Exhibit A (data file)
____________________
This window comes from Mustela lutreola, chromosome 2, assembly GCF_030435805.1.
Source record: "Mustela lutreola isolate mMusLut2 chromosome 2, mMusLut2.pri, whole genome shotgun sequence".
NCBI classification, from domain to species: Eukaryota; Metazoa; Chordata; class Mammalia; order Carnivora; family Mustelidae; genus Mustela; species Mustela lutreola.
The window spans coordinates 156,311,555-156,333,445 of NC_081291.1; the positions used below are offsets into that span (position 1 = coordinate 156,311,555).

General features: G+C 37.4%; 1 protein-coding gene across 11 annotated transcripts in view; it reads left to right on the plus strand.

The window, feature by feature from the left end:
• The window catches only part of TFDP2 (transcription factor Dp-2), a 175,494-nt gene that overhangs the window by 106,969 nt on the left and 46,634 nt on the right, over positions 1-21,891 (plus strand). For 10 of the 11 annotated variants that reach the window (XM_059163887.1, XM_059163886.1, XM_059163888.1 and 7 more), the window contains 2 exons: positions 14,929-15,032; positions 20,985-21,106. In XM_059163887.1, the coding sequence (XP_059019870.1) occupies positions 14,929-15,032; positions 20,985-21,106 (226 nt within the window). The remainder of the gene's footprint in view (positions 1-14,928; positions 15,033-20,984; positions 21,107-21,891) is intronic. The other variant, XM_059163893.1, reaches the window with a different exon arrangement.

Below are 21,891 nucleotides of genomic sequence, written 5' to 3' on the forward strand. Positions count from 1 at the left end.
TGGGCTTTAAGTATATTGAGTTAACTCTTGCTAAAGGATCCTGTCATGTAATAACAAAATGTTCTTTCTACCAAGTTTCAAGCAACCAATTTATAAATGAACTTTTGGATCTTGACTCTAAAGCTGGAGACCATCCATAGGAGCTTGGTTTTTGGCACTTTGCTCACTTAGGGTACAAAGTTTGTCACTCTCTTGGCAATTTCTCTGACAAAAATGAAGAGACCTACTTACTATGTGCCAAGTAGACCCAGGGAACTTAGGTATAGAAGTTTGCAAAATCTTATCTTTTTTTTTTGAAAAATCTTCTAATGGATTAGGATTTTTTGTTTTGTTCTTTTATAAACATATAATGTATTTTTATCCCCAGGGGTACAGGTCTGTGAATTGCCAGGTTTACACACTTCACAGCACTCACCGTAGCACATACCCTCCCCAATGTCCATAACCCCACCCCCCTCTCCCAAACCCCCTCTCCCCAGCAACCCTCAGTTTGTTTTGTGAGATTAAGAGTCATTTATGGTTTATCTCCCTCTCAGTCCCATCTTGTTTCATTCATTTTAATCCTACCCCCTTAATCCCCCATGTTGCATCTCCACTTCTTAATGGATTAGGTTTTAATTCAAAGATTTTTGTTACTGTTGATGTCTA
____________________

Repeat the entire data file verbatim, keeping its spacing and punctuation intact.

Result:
This window comes from Mustela lutreola, chromosome 2, assembly GCF_030435805.1.
Source record: "Mustela lutreola isolate mMusLut2 chromosome 2, mMusLut2.pri, whole genome shotgun sequence".
NCBI classification, from domain to species: Eukaryota; Metazoa; Chordata; class Mammalia; order Carnivora; family Mustelidae; genus Mustela; species Mustela lutreola.
The window spans coordinates 156,311,555-156,333,445 of NC_081291.1; the positions used below are offsets into that span (position 1 = coordinate 156,311,555).

General features: G+C 37.4%; 1 protein-coding gene across 11 annotated transcripts in view; it reads left to right on the plus strand.

The window, feature by feature from the left end:
• The window catches only part of TFDP2 (transcription factor Dp-2), a 175,494-nt gene that overhangs the window by 106,969 nt on the left and 46,634 nt on the right, over positions 1-21,891 (plus strand). For 10 of the 11 annotated variants that reach the window (XM_059163887.1, XM_059163886.1, XM_059163888.1 and 7 more), the window contains 2 exons: positions 14,929-15,032; positions 20,985-21,106. In XM_059163887.1, the coding sequence (XP_059019870.1) occupies positions 14,929-15,032; positions 20,985-21,106 (226 nt within the window). The remainder of the gene's footprint in view (positions 1-14,928; positions 15,033-20,984; positions 21,107-21,891) is intronic. The other variant, XM_059163893.1, reaches the window with a different exon arrangement.

Below are 21,891 nucleotides of genomic sequence, written 5' to 3' on the forward strand. Positions count from 1 at the left end.
TGGGCTTTAAGTATATTGAGTTAACTCTTGCTAAAGGATCCTGTCATGTAATAACAAAATGTTCTTTCTACCAAGTTTCAAGCAACCAATTTATAAATGAACTTTTGGATCTTGACTCTAAAGCTGGAGACCATCCATAGGAGCTTGGTTTTTGGCACTTTGCTCACTTAGGGTACAAAGTTTGTCACTCTCTTGGCAATTTCTCTGACAAAAATGAAGAGACCTACTTACTATGTGCCAAGTAGACCCAGGGAACTTAGGTATAGAAGTTTGCAAAATCTTATCTTTTTTTTTTGAAAAATCTTCTAATGGATTAGGATTTTTTGTTTTGTTCTTTTATAAACATATAATGTATTTTTATCCCCAGGGGTACAGGTCTGTGAATTGCCAGGTTTACACACTTCACAGCACTCACCGTAGCACATACCCTCCCCAATGTCCATAACCCCACCCCCCTCTCCCAAACCCCCTCTCCCCAGCAACCCTCAGTTTGTTTTGTGAGATTAAGAGTCATTTATGGTTTATCTCCCTCTCAGTCCCATCTTGTTTCATTCATTTTAATCCTACCCCCTTAATCCCCCATGTTGCATCTCCACTTCTTAATGGATTAGGTTTTAATTCAAAGATTTTTGTTACTGTTGATGTCTA